Parasitic Fungi and Their Victims Help
Introduction to Parasitic Fungi and Their Victims
Since certain fungi are parasites, it is only to be expected that some will cause the disease or death of their infected hosts. And those that are potentially pathogenic are nearly impossible to escape, because fungal spores float in the air, almost everywhere! [ Study suggestion: Take the lid off an unwanted jar of jelly and leave it open. Soon, you will see the surface completely covered with a fuzzy substance. To what particular phylum in the Kingdom Fungi, do you think this fuzzy coating belongs? Its spores may have been produced and shed many miles away from you!]
Fungal Parasites Of Plants
Most of the parasitic fungi attack plants. Dutch elm disease , for instance, is due to a sac fungus (Phylum Ascomycetes) that was accidentally brought into the United States by infected logs from Europe during World War I. (The disease gets its Dutch name from the fact that it was first observed in Holland in 1919.) Spread from tree to tree by bark beetles, Dutch elm disease has eliminated thousands of native elm trees across the Continental U.S.
Every year, grain farmers lose billions of dollars of crops to fungal infections. One grain infection with especially important implications for human health is ergot ( ER -gaht), a small black sac fungus in the seed heads of wheat or rye plants. If any unwary humans or farm animals are so unfortunate as to eat such infected grain plants, they may come down with ergotism ( ER -goh-tizm). During the Middle Ages in Europe, ergotism was quite common and was given the alternate name, St. Anthony’s fire . People ate a diet heavy with rye and other natural grains baked in their bread. Although baking killed the fungus, it simply released its toxins into the bread. Such poisoning results in vomiting, cramps, great thirst, and burning in the abdomen. (Hence the old name, St. Anthony’s fire.) Happily, modern grain processing techniques clean the ergot fungus from wheat and rye, so that ergotism is rare.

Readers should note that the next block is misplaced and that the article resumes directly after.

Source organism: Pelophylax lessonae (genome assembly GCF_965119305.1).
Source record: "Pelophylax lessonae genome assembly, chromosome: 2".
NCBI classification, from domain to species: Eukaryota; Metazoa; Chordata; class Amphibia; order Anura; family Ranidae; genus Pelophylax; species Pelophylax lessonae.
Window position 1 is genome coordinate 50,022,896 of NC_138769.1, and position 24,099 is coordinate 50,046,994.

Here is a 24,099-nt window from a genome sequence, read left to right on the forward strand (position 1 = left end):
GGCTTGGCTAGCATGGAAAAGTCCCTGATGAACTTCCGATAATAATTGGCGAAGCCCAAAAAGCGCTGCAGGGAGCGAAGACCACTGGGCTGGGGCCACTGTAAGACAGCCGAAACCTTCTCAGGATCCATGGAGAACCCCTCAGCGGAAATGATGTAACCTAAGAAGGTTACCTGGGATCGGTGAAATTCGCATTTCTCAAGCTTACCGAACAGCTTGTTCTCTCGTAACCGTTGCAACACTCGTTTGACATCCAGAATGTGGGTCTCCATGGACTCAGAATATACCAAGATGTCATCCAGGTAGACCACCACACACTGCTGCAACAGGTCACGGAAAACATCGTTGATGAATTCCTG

Fungal Parasites Of Humans
Records show that when patients go to a hospital and accidentally acquire an infection, it is more likely to be a fungal infection than one of bacteria or viruses! And the offending parasite is most likely to be Candida ( KAN -dih-dah) albicans ( AL -bih- kans ), a “glowing white” ( candid ) fungus. A close relative of the yeasts, Candida albicans is a common inhabitant of the human mouth, skin, intestine, and vagina.
Candidiasis ( kan -dih- DIE -ah-sis), or an “infestation with” (- iasis ) Candida fungus, tends to occur whenever the number of these fungi in the human body becomes very excessive. This may happen when a person is given a long-term regimen of antibiotics or steroid drugs, which depresses the activity of the immune (self-defense) system . Whenever too many competing organisms (such as bacteria) are killed off, or whenever the immune system becomes too weak, this leaves the door wide open for Candida albicans to overpopulate part of the body and cause a problem. Scattered white patches appear in infested areas, such as the female vagina, along with an inflammation. This is a common cause of vaginitis (vaj-in- I -tis) – “inflammation of the vagina” – in women of reproductive age.
Practice problems for these concepts can be found at: The Fungi: Not Just Mushrooms Test
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